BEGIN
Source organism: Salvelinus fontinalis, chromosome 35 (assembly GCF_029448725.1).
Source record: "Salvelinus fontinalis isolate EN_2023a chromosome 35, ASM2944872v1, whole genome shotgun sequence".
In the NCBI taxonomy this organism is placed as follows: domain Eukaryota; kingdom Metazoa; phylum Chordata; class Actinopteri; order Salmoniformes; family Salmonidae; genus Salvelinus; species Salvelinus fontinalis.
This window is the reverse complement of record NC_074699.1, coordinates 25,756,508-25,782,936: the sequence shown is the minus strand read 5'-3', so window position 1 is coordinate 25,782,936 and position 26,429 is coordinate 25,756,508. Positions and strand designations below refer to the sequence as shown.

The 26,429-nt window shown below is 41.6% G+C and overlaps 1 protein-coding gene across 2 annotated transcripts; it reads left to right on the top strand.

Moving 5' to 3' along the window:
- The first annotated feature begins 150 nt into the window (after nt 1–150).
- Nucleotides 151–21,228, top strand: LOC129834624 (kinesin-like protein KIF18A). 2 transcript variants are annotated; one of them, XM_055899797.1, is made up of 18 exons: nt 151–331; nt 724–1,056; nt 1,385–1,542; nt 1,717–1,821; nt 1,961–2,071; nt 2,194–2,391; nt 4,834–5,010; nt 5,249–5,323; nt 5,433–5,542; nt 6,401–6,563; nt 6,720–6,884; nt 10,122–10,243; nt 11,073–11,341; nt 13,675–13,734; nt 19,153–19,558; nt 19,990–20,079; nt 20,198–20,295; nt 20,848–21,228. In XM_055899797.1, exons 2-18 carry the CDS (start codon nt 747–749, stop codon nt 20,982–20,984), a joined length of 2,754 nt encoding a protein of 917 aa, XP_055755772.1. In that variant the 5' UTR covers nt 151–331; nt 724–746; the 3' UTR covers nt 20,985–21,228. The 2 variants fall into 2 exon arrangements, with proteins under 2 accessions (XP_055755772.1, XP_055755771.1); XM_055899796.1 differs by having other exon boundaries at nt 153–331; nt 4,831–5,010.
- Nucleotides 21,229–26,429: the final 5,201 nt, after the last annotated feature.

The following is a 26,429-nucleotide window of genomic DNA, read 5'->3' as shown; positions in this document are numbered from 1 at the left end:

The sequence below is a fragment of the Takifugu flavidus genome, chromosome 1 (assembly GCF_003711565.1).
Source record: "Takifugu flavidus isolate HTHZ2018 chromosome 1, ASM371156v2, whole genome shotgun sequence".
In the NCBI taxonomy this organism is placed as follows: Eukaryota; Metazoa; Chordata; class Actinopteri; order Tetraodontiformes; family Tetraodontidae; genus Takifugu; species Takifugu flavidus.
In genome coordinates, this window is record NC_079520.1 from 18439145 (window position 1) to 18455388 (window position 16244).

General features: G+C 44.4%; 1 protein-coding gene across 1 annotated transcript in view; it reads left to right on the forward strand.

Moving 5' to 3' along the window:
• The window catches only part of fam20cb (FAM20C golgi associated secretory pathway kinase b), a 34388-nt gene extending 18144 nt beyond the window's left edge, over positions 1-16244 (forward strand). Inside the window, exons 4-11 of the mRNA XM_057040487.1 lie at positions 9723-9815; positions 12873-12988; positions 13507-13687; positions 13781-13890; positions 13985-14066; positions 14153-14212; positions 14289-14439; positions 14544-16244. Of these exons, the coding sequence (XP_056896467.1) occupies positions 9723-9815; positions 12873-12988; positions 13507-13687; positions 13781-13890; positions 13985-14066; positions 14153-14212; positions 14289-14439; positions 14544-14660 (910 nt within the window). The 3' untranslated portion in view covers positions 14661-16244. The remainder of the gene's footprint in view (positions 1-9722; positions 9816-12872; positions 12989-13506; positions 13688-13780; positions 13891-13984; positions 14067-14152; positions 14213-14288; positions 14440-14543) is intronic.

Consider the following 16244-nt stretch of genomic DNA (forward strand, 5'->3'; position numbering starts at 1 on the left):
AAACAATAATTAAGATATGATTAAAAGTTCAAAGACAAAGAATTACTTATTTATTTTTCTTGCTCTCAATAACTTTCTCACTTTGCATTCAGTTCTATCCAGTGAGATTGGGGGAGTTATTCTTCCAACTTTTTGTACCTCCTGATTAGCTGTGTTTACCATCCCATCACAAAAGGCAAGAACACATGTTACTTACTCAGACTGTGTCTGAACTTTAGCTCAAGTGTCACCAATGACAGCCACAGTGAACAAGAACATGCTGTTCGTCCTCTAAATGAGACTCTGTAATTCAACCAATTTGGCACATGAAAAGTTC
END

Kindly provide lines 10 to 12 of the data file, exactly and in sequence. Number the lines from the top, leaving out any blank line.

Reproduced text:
The following is a 26,429-nucleotide window of genomic DNA, read 5'->3' as shown; positions in this document are numbered from 1 at the left end:

The sequence below is a fragment of the Takifugu flavidus genome, chromosome 1 (assembly GCF_003711565.1).
Source record: "Takifugu flavidus isolate HTHZ2018 chromosome 1, ASM371156v2, whole genome shotgun sequence".